At first glance, Hunter seems like the perfect candidate. A player in win-now mode, Hunter has gone on record as stating he’ll be making his decision on the opportunity to win a World Series. At 37 years old, he’s also not looking for a long-term contract.
Both of those obviously fit well with the Tigers, whose nucleus is in the prime of their careers and whose owner wants a World Series title above almost all else at this point in time.
Couple that with the Tigers heavy investment in minor league corner outfield talent, and being able to acquire a player that can help win in 2013 but won’t be a block in 2015 and beyond, and it seems like it’s a natural fit.
To pile on even more, Hunter has always been lauded as being a great person and teammate in the clubhouse, a fact that can’t be overlooked, especially when the Tigers have gone to great lengths to preserving a strong atmosphere conducive to winning baseball games.
However, there’s more to it than not requiring a long-term deal or being a teammate. This corner outfielder needs to produce. The Tigers were plagued by a lack of production in the corner outfield spots, as well as designated hitter in 2012. The Tigers were solid in left field thanks to half a season from Andy Dirks, but the team combined to post an OPS+ of 69 in right field and an OPS+ of 82 at DH. With the return of Victor Martinez at designated hitter, that position will likely resolve itself, but the need to upgrade with a player ready to produce now is paramount.
The better question should be… is Torii Hunter that guy?
His OPS+ of last season is strong at 132, and despite aging, his UZR/150 in right field was a 13, well above average. However, there are clear signs of decline.
From 2008 to 2011, the Angels largely knew what they were getting with Hunter. He hit around .280, played good defense, walked at about a 9% rate, and hit good gap and home run power, averaging just over 20 home runs and 30 doubles per season, resulting in a very respectable .18 ISO, not great for a power-hitting right fielder, but certainly nothing to be disappointed about.
But 2012 tells a different story.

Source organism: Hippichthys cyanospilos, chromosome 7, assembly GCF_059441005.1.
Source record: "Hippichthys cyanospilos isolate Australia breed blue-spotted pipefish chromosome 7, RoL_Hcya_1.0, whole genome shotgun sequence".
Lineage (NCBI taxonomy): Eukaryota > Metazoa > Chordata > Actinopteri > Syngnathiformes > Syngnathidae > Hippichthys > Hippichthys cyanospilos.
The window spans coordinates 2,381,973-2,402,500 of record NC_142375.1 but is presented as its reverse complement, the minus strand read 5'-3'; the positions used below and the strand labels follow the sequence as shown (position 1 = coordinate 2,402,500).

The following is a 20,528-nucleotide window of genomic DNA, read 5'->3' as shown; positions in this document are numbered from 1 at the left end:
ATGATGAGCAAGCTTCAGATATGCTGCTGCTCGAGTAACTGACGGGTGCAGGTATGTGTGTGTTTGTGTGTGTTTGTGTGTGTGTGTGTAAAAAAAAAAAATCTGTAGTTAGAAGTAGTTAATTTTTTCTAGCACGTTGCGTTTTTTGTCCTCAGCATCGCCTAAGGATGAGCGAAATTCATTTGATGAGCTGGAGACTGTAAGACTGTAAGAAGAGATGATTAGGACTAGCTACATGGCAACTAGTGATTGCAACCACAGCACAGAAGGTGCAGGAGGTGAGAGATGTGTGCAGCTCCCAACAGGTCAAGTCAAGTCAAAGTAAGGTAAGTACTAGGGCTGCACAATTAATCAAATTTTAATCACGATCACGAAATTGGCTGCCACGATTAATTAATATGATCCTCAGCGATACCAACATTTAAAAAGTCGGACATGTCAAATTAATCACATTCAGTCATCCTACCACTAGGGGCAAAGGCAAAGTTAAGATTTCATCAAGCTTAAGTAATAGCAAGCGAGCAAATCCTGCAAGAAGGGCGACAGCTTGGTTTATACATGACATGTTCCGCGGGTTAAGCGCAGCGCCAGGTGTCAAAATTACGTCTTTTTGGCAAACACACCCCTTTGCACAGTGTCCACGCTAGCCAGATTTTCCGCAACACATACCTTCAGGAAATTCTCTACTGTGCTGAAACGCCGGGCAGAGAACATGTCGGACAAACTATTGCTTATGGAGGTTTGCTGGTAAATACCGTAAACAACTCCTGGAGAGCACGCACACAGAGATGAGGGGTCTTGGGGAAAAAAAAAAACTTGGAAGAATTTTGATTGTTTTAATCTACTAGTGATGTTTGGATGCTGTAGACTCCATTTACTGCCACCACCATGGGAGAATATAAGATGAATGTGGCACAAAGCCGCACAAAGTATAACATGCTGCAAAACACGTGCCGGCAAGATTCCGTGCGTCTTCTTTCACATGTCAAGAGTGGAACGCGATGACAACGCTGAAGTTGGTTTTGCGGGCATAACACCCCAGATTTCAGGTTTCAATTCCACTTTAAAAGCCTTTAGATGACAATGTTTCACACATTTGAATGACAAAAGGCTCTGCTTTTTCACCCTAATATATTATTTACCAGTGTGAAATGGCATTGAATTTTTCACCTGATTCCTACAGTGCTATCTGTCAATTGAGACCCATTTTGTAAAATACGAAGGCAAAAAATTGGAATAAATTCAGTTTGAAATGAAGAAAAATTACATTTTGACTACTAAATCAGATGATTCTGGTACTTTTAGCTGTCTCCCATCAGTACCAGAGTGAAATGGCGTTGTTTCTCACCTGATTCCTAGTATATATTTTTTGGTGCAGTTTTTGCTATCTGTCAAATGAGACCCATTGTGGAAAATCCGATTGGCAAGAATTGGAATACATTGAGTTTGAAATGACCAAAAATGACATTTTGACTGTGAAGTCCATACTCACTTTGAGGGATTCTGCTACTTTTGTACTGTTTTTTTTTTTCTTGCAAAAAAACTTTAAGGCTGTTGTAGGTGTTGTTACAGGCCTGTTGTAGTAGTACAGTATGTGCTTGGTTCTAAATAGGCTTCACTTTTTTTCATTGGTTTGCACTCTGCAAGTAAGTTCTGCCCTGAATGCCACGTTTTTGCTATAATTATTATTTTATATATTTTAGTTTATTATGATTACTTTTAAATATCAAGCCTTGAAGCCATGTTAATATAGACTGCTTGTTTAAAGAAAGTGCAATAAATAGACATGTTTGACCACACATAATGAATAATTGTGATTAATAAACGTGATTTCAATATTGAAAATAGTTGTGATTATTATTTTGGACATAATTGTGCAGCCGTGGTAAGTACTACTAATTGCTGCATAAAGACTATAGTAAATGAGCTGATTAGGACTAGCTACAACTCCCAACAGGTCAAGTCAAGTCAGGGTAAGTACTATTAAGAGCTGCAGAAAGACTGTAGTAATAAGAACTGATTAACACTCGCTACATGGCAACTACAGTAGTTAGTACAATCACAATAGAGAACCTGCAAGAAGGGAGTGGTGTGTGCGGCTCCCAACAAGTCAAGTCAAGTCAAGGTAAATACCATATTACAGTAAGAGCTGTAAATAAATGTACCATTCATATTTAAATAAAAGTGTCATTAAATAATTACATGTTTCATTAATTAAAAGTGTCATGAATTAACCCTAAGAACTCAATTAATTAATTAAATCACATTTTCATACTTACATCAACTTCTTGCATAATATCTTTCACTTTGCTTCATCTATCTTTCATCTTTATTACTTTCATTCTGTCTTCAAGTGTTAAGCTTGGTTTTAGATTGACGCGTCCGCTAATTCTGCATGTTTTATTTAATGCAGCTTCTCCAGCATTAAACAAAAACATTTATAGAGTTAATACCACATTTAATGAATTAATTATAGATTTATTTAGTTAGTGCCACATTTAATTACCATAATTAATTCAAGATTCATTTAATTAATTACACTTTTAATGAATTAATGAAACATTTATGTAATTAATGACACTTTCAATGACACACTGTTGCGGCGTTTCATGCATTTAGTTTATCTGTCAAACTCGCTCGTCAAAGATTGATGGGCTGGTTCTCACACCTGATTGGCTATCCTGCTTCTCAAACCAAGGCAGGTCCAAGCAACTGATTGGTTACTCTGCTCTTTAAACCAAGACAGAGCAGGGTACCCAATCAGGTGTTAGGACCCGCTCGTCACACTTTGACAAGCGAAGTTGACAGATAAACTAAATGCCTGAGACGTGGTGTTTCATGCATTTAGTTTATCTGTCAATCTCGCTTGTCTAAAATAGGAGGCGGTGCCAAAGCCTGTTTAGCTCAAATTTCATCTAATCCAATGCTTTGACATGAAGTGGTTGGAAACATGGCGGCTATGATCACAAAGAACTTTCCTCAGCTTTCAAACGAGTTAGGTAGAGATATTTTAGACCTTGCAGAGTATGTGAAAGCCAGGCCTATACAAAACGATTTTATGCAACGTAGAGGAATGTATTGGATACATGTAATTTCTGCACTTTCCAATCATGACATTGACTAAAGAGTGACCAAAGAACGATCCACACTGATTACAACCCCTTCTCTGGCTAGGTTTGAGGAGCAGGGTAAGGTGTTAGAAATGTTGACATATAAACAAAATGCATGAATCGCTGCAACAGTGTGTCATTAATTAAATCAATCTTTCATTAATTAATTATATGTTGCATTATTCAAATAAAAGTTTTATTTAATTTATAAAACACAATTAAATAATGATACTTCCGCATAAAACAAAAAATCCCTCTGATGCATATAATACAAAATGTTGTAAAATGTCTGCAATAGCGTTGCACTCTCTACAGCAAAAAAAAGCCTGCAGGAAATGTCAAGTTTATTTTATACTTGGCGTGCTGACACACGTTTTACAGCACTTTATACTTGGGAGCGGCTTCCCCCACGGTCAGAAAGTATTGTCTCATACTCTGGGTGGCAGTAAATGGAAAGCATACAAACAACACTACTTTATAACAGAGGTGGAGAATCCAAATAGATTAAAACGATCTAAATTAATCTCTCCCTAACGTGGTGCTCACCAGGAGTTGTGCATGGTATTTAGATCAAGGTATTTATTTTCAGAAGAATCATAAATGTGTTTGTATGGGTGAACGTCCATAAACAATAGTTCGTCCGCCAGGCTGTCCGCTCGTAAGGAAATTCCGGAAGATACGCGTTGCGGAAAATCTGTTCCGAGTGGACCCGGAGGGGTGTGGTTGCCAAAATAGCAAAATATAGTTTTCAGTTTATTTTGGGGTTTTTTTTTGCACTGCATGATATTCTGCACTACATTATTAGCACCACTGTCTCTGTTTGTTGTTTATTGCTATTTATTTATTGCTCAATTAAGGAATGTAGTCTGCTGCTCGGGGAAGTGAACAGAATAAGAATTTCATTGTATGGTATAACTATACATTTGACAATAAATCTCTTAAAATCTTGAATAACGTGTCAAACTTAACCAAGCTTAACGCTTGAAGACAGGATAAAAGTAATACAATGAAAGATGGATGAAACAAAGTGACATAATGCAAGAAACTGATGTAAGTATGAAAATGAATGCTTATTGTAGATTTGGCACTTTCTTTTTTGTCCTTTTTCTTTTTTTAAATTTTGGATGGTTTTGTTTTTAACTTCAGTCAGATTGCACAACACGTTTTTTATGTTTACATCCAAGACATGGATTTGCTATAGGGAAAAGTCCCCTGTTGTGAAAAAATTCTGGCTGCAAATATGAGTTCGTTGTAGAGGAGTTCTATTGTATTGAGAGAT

His consistent walk rate fell from around 9% to 6.5%. If he keeps that, it’s the equivalent of losing 25 points in his on-base percentage.
His OBP in 2012 was great, you say, at .365? Well, you’re correct. Only it was due to him hitting .313, and more noteworthy, him posting a largely unsustainable .389 BABIP. His career average on the other hand was in line with the league average at around .307 while his xBABIP came in at .339. Even if we assume the xBABIP to be correct, and it’s possible given an improved line drive rate, his average on balls in play was likely inflated by about 50 points.
Along with that, his strikeout rate reached a career high at nearly 23% - up from a career average of 18%.
Finally, we come to his power, a must have skill for a corner outfielder, that while not completely necessary, can’t be entirely ignored. His ISO fell to a level well below corner outfield standards, at just .14, with only 16 home runs and 24 doubles over the course of a full season. His power was likely sapped a bit by Angel Stadium’s pitcher-friendly confines, but his road ISO was still only 0.15, and Comerica Park is no Yankee Stadium, either.
Put all of the data together, and we begin to see a story emerge. A player reaching his late 30’s, no longer hitting for the same power he’s used to, alters his swing to probably be more aggressive and harder, resulting in more line drives, but also more strikeouts, fewer walks, and overall less productivity.
How much less, you ask?
Assuming Hunter’s xBABIP and the remainder of his results hold constant, he would post a .272 average with a .330 on-base percentage and a .411 slugging percentage. That’s good for an OPS of about .741, or put another way for those that love comps, that’s basically Delmon Young with actual defense and about 20 more walks.
And while it’s obviously important to caveat that last season could be an outlier, erosion of skills in the late 30’s is usually pretty common, and is more likely to get worse than to revert back to the mid-30’s productivity.
Consider this a cautionary tale, should the Tigers continue to pursue, and end up landing Hunter. He’ll be a solid player for the team, he’ll probably slide into the second spot in the lineup well, he’ll provide solid defense, and he’ll be a good teammate.
But he’s probably not the offensive solution most Tigers fans are craving.